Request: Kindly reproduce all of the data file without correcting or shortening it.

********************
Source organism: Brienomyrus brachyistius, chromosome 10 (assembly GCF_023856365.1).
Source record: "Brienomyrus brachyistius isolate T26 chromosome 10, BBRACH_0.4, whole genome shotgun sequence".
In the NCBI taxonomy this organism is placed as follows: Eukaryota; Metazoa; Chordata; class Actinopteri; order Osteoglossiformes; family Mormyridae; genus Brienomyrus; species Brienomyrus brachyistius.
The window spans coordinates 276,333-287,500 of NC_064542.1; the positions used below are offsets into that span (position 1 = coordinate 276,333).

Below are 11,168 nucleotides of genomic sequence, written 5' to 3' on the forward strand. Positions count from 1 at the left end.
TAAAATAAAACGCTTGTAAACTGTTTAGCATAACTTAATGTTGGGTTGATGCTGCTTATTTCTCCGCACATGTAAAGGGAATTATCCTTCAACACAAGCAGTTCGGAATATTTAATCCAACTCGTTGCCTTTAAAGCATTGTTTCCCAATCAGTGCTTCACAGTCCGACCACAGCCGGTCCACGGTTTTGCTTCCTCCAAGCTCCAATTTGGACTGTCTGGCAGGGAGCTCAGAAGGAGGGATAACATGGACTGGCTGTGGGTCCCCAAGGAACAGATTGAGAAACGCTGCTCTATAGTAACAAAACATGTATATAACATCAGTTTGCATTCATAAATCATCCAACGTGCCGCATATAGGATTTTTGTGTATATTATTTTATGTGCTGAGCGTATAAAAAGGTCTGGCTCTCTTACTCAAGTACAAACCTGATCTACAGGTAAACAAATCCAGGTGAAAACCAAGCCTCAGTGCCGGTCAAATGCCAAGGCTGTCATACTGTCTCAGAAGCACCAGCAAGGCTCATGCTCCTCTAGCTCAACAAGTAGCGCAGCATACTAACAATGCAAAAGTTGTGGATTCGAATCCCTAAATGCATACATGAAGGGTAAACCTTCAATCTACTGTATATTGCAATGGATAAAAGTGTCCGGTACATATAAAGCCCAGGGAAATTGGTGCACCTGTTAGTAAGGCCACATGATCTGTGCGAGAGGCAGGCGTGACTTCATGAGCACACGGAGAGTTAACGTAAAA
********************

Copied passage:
Source organism: Brienomyrus brachyistius, chromosome 10 (assembly GCF_023856365.1).
Source record: "Brienomyrus brachyistius isolate T26 chromosome 10, BBRACH_0.4, whole genome shotgun sequence".
In the NCBI taxonomy this organism is placed as follows: Eukaryota; Metazoa; Chordata; class Actinopteri; order Osteoglossiformes; family Mormyridae; genus Brienomyrus; species Brienomyrus brachyistius.
The window spans coordinates 276,333-287,500 of NC_064542.1; the positions used below are offsets into that span (position 1 = coordinate 276,333).

Below are 11,168 nucleotides of genomic sequence, written 5' to 3' on the forward strand. Positions count from 1 at the left end.
TAAAATAAAACGCTTGTAAACTGTTTAGCATAACTTAATGTTGGGTTGATGCTGCTTATTTCTCCGCACATGTAAAGGGAATTATCCTTCAACACAAGCAGTTCGGAATATTTAATCCAACTCGTTGCCTTTAAAGCATTGTTTCCCAATCAGTGCTTCACAGTCCGACCACAGCCGGTCCACGGTTTTGCTTCCTCCAAGCTCCAATTTGGACTGTCTGGCAGGGAGCTCAGAAGGAGGGATAACATGGACTGGCTGTGGGTCCCCAAGGAACAGATTGAGAAACGCTGCTCTATAGTAACAAAACATGTATATAACATCAGTTTGCATTCATAAATCATCCAACGTGCCGCATATAGGATTTTTGTGTATATTATTTTATGTGCTGAGCGTATAAAAAGGTCTGGCTCTCTTACTCAAGTACAAACCTGATCTACAGGTAAACAAATCCAGGTGAAAACCAAGCCTCAGTGCCGGTCAAATGCCAAGGCTGTCATACTGTCTCAGAAGCACCAGCAAGGCTCATGCTCCTCTAGCTCAACAAGTAGCGCAGCATACTAACAATGCAAAAGTTGTGGATTCGAATCCCTAAATGCATACATGAAGGGTAAACCTTCAATCTACTGTATATTGCAATGGATAAAAGTGTCCGGTACATATAAAGCCCAGGGAAATTGGTGCACCTGTTAGTAAGGCCACATGATCTGTGCGAGAGGCAGGCGTGACTTCATGAGCACACGGAGAGTTAACGTAAAA